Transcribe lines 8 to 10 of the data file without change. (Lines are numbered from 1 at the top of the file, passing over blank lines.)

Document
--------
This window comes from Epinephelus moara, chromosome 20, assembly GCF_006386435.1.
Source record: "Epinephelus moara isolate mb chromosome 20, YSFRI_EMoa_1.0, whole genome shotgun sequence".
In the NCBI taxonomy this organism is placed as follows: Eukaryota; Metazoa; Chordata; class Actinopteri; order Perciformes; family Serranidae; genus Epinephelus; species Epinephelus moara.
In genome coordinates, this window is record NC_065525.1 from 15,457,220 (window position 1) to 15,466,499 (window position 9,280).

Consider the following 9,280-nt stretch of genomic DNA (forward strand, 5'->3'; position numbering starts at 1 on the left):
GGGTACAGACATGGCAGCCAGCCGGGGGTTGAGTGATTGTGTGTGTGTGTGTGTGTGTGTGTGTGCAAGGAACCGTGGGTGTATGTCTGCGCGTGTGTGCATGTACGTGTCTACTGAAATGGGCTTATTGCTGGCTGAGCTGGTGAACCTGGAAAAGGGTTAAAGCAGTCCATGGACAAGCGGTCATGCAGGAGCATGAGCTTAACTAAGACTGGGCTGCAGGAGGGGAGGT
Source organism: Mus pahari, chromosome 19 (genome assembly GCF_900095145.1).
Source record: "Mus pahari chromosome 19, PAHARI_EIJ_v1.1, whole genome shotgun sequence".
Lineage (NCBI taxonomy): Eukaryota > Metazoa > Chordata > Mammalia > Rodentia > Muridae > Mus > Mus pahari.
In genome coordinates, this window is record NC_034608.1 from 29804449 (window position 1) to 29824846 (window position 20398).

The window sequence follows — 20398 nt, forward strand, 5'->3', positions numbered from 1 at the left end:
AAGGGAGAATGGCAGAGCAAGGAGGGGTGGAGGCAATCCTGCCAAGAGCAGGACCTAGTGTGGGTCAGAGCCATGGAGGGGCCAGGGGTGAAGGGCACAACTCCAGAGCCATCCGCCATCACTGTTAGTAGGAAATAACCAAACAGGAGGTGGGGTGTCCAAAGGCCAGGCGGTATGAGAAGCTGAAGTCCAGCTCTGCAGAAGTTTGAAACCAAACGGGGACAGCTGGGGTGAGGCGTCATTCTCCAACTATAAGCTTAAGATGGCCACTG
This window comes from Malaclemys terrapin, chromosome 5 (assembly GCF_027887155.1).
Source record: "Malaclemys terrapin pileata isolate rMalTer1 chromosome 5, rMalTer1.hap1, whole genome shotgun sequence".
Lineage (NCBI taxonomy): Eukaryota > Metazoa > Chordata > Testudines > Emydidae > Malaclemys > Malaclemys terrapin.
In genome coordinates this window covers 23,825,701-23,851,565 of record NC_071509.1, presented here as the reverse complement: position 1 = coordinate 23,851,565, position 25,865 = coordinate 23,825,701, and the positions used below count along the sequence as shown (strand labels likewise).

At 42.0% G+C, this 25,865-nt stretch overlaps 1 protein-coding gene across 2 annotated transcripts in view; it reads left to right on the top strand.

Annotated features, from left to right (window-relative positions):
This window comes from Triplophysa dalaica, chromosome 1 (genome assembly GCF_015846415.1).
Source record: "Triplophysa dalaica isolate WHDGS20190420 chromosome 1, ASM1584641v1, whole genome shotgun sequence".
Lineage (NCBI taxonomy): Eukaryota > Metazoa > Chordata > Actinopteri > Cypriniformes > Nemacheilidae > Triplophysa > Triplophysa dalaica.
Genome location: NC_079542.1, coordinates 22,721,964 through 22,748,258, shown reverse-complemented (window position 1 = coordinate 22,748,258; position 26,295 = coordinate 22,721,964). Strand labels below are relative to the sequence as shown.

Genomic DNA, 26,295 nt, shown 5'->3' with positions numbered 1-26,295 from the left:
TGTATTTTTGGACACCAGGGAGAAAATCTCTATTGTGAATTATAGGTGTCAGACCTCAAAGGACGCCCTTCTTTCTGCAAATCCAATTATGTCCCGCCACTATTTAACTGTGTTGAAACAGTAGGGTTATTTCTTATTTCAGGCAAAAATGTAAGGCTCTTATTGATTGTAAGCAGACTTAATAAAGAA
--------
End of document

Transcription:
Source record: "Mus pahari chromosome 19, PAHARI_EIJ_v1.1, whole genome shotgun sequence".
Lineage (NCBI taxonomy): Eukaryota > Metazoa > Chordata > Mammalia > Rodentia > Muridae > Mus > Mus pahari.
In genome coordinates, this window is record NC_034608.1 from 29804449 (window position 1) to 29824846 (window position 20398).